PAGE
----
The Roushey family would like to thank you for the outpouring of support, both before and after mom’s passing. Your expressions of love and your prayers are very meaningful. Again, thank you.
Music is an interesting expression, voices and instruments combining together to communicate deep feelings and emotions. Not just to satisfy one’s hearing but the heart and soul also.
Mom loved music. She told me it was her favorite subject in high school. It was in high school that she learned to play the accordion. Mom made sure our family was surrounded by music. We could not escape it. Each of us children took instrumental music lessons in grade school. We played those instruments just long enough for our parents to switch from paying equipment rentals to purchasing them. Then we lost interest.
We didn’t just play music we sang it. Mom and Dad were in a gospel quartet, Redeeming Love, with Frank and Sylvia Hallenbeck. It was the rage back then for whole families to sing together. We are no exception. At some point in their concert my brothers and sister and I would be called up on stage to sing with our parents. We sang, “What a day that will be,” but I had little appreciation of the lyrics back then. Today, I cling to the hope found in the words of that song.
You see music was the platform from which Mom and Dad shared the gospel. When the quartet retired from singing, Mom did not quit sharing Jesus with others. She pursued other avenues like helping to plan the Genesee Ladies Retreat. She also corresponded with a prisoner and shared the gospel of Jesus with him. In one of his most recent letters he thanked Mom for sharing her understanding of Jesus with him. “It has helped me to become a better person,” He said.
When Dad died, Mom was forced to journey on alone. It took a bit of nudging but eventually I convinced her to sell her home and move into an apartment at College Greene. That’s when the Lord sent Millie Hartman to her door. Millie and Mom became best of friends. One of their favorite pastimes was joy riding in Mom’s car.
On one excursion, Mom, despite Millie’s objections, proceeded to drive her car down a paved portion of the canal path by the lift bridge in Spencerport. Mom reasoned it was an access road of some kind. Millie questioned why there were bright yellow steel posts blocking access to it. Needless-to-say, they swerved around the posts and made their way down the canal path. After a short distance the path turned to gravel and it narrowed to a point where Mom found herself driving dangerously close to the waters edge with no place to turn around. When they could safely go no further Mom got out of the car and asked for help from a puzzled onlooker. The stranger willingly got in the car with Millie and aggressively drove the car up over a steep embankment to safety. Mom always wondered where I got my rebellious streak. Now I think I know.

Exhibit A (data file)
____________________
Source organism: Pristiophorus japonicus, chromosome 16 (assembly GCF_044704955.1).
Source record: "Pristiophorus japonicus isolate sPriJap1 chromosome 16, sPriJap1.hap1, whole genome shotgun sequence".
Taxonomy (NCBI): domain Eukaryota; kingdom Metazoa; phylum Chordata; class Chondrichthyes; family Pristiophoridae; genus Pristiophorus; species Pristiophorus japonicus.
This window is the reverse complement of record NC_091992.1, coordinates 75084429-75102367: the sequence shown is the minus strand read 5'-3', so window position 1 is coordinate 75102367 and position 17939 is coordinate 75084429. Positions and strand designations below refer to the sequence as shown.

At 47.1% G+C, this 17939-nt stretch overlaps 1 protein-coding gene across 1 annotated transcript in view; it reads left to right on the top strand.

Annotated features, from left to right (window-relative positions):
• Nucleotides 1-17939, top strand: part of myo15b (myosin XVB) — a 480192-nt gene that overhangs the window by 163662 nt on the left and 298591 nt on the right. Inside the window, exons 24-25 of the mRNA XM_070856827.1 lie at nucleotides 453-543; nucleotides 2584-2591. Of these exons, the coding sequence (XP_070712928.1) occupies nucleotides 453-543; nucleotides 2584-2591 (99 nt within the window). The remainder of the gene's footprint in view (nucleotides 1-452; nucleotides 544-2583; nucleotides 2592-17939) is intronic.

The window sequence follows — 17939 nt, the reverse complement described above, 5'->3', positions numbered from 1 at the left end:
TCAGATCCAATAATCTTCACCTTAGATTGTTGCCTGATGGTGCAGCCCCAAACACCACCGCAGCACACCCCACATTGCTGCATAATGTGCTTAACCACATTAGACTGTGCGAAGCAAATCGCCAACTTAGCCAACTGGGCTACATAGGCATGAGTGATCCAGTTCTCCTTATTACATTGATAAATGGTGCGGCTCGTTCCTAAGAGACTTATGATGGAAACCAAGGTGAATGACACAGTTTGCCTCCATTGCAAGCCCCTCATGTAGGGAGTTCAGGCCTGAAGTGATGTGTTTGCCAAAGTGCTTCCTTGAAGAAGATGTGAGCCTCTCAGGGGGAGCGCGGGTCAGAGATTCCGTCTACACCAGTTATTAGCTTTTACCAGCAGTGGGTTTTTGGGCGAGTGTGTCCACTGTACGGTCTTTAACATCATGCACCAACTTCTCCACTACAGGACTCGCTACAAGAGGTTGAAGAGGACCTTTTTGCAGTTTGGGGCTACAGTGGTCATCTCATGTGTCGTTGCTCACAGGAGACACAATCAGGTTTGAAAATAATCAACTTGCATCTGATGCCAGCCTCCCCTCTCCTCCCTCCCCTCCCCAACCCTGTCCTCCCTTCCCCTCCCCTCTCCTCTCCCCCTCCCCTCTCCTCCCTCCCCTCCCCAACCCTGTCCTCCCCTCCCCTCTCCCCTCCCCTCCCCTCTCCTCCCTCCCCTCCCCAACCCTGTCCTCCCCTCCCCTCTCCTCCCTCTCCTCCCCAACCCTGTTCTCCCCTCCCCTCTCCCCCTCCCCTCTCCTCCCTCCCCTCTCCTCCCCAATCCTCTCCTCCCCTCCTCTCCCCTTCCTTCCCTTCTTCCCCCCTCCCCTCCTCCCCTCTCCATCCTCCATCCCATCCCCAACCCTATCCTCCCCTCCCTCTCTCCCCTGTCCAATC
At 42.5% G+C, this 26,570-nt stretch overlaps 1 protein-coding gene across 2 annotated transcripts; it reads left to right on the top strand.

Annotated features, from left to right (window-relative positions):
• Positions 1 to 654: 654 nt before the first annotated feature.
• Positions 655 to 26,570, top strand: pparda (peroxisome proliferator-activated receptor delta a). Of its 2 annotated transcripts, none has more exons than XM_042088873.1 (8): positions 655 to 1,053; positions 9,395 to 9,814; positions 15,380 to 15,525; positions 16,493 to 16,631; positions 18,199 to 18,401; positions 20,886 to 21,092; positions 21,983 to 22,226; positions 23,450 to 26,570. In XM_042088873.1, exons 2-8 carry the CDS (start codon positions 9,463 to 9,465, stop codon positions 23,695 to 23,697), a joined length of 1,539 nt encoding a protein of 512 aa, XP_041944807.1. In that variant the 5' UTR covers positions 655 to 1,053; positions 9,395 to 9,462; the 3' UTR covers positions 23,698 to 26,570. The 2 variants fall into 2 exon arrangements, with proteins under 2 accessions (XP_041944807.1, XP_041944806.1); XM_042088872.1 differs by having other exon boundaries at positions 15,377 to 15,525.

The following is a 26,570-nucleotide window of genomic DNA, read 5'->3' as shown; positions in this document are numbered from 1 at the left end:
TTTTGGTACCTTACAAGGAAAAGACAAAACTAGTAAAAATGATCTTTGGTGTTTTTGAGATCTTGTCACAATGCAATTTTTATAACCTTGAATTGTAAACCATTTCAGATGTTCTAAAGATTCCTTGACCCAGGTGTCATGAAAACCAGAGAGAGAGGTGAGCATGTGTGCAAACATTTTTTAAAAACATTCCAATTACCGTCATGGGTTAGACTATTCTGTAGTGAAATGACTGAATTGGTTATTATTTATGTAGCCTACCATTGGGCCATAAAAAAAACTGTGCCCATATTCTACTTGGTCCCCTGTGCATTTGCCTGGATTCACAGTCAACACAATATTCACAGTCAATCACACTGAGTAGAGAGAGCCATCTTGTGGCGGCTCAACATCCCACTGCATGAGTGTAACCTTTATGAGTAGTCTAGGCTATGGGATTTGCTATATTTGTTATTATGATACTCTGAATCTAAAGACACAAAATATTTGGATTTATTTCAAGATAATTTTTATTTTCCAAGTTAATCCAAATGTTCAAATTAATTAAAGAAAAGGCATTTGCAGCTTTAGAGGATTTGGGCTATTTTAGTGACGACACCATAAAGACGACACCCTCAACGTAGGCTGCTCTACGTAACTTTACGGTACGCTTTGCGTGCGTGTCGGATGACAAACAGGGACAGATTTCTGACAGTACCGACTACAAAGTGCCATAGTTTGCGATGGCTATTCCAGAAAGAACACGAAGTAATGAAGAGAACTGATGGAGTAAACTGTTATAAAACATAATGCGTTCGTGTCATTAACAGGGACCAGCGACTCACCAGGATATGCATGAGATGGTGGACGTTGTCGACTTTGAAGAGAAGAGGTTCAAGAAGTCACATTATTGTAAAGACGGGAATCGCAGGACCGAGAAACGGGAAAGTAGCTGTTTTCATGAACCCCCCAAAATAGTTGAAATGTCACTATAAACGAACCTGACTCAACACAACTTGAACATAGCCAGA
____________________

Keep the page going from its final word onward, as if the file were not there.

Millie has since passed away. Before she left us, she said something to the effect, “Pastor Wally, look after Wanda.”
Those who knew mom well knew she had trouble letting go of things that bothered her. One question she would ask me repeatedly, “Why did God take Bill (her husband) and leave me here.” Perhaps it was because God needed Wanda to lead one more soul to Jesus.
Mom had an interesting way of handling prayer requests. If someone asked her to pray for them, she often met the need immediately. It didn’t matter if she was on the phone, standing in a hallway or in a room full of people, Mom prayed on the spot out loud.
A woman named Jane also lived at College Greene. Jane didn’t know the Lord and witnessed Mom’s practice of praying in the moment. One day Jane said, “Wanda, I wished I had faith like yours.” Mom continued to shower her with love. Later, when Jane was hospitalized and it became apparent she didn’t have long to live, Mom asked Jane if she would like to receive Jesus as her Savior. Jane said yes and Mom prayed with her on the spot.
I can remember this incident vividly because Mom came racing into my driveway immediately following her visit with Jane and frantically rang my doorbell. She seemed distressed and said she needed to talk to me. Mom told me what had happened. I was confused. Jane found Jesus right? Mom was worried that maybe she hadn’t included all the right things in her prayer. I remember laughing and reassuring her that Jesus would take care of the details.
There are so many other stories I could share. So many people loved Wanda. I hear it said over and over that she was one of a kind; that there was no one else quite like Wanda. I, too, had a chance to get closer to this special lady as the end of her life drew near. “Momma,” I would tell her, “I love you, I love you, I love you.” To this she would reply, “I love you, I love you, I love you, more!” Now that she is no longer with us, I find myself wanting to be more like her. You see Mom was a vessel of God’s love.
In closing, Mom requested the song, “How Great Thou Art” be sung at her funeral. I have been listening to Carrie Underwood’s recording of this song over and over again these past few months. Today, I have a completely new perspective of this wonderful hymn; that of a victor singing it as he or she stands before the gates of heaven. I picture Mom being overwhelmed with the realization her faith that carried her though life’s trials was not a crutch or some fantasy. Jesus has, indeed, delivered her from death and has given her life everlasting.
I ask that as Carrie Underwood sings this live recording we reflect on the greatness of God. There is electricity in the air as the song is being sung much like the enthusiasm that will accompany Mom’s entrance into heaven. And the applause that follows, I think of it not for the singer, rather, for the God who created her, the Spirit who guided her and the Son of God who redeemed her for his own.
“My God, how great thou art.”